Anonymous bidding and not so anonymous shakedowns at the FCC

Say what you like about Martin in other areas, but he is (so far) sticking to his guns on whether to require anonymous bidding for the upcomming AWS spectrum auction. MAP has actively supported this proposal, because it will make the auctions work better and facilitate entry by minority owned businesses and new, disruptive competitors (I’m stuck with them by statute, so I may as well try to get them to work right).

In perhaps the most telling evidence that anonymous/blind/sealed bidding (in which the identity of the bidder is not disclosed during the action) is a good idea, every incumbent (except VZ Wireless, which has been “targeted” in certain auctions) is lobbying fiercly against it. My favorite little tidbits of when the Sausage Factory turns nasty below.

This all started out when the FCC’s Chief Economist, Leslie Marx, recommended that the FCC change its auction bidding rules from open, ascending bid auctions (where the identity and amount of each bid is known) to sealed bid auction rules (also called “blind” bidding or “anonymous” bidding). Unlike most changes at the FCC, which happen because someone lobbies for them or Congress passes a law, the proposal to shift to anonymous bidding appears to have come from the fact that it works better. Open ascending auctions are subject to manipulation by repeat bidders over time since they are familiar with each other, can enforce rules developed by tacit collusion over time, and can use odd bids or preemptive bids to expressly communicate during the auction.

This conclusion will be remarkable familiar to anyone who has played the card game “bridge” and is familiar with “bidding conventions.” If my partner and I are playing with a standard set of conventions, and I open “one no-trump” or “2 clubs” or “3 diamonds,” my partner and everyone else at the table know what that means (at least in a general way).

Unsurprisingly, the same thing happens in FCC auctions over time. As a result, the first auctions in the mid-1990s were very competitive. Over time, things have settled down, and the same bidders win in most auctions for prices significantly below the FCC’s minimum “reserve price.” A rather extensive literature has been written about the subject generally and FCC auctions in particular.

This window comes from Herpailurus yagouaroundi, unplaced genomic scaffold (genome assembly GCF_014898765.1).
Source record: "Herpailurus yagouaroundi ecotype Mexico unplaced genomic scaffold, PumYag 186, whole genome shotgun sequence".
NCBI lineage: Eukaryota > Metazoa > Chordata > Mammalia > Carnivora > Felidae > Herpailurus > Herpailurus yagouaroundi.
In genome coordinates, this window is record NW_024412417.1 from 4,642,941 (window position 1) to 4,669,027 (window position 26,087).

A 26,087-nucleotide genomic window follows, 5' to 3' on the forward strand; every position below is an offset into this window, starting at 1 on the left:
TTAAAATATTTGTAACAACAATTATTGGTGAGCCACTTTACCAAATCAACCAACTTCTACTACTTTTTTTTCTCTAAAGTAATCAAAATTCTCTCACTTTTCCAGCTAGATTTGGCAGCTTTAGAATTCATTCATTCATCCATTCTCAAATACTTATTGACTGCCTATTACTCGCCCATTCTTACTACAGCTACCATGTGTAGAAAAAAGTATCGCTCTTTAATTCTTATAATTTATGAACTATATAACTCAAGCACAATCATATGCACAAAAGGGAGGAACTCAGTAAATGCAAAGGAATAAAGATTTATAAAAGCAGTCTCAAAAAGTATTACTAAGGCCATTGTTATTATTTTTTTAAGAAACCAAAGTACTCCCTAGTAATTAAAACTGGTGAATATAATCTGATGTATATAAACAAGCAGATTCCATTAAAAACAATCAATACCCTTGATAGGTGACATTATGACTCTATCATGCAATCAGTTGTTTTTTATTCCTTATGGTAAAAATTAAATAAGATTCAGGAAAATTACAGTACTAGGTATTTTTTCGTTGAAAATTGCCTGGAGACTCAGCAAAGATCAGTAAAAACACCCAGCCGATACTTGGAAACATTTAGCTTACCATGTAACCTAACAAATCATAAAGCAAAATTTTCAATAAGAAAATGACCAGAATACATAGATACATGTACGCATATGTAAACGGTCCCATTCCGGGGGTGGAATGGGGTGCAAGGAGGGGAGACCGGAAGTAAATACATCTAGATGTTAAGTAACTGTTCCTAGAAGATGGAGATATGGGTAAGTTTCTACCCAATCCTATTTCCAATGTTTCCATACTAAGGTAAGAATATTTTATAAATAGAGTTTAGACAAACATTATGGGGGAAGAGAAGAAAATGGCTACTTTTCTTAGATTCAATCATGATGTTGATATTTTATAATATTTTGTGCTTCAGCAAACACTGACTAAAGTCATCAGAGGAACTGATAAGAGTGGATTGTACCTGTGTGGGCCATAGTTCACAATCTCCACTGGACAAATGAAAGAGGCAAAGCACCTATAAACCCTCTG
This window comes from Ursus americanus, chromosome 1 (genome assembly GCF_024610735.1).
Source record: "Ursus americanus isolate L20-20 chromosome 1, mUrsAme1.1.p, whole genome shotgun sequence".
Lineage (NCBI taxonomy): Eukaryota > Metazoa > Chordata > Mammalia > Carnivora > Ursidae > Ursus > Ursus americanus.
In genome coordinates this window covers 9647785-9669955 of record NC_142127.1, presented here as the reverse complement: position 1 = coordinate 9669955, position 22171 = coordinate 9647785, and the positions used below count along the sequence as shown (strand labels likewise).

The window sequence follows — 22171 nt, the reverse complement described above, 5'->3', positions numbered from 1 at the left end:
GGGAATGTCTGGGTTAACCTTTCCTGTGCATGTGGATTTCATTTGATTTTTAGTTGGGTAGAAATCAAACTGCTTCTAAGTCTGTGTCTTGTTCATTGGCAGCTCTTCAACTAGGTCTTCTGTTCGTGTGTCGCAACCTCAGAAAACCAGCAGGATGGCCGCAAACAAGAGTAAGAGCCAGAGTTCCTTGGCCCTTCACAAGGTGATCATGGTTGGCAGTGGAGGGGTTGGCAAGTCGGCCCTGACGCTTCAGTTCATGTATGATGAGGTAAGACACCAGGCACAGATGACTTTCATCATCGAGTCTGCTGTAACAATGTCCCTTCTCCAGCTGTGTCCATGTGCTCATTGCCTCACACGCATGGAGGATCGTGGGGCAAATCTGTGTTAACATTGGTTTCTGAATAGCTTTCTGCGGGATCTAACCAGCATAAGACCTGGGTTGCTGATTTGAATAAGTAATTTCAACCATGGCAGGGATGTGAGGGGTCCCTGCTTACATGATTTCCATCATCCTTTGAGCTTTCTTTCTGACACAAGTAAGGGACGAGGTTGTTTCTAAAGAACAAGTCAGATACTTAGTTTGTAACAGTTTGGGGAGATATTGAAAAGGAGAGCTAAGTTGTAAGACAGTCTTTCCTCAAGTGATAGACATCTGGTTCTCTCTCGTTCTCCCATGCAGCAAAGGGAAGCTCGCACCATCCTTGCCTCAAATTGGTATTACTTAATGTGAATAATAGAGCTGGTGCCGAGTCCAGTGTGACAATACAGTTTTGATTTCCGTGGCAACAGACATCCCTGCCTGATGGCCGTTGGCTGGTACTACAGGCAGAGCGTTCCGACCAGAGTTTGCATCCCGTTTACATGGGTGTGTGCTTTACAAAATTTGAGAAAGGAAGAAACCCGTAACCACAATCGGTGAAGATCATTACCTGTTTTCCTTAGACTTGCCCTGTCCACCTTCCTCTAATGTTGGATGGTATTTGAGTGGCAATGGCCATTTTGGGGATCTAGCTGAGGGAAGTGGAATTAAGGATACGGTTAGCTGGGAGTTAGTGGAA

Marx, a professor on the subject at Duke and familiar with the problems of FCC auctions, therefore proposed to change the rule to anonymous bidding. Parties see bids, but don’t know who made them. As a consequence, the ability to signal is diminished, and the ability of players to punish those who break the unwritten rules (by, for example, bidding up licenses the rule breaker wants) is reduced. Anonymous bidding also facilitates new entrants by allowing a smaller player to challenge a larger player for a license. The larger player does not know who it faces, and therefore must bid based on actual perceived value of the license rather than on the assesed strengths and weaknesses of the opposing bidder.

So Dr. Marx proposed the change as a bureau rule, with support of Chairman Martin, for no reason other than it is, in fact, a better rule. And thus did Dr. Marx win herself a free trip to the Sausage Factory, because of course all of the companies that have been using FCC auctions to discourage the entry of competitors and save a couple of billion on revenues were not going to sit still and let the FCC change the rules to make them work better. Are you nuts?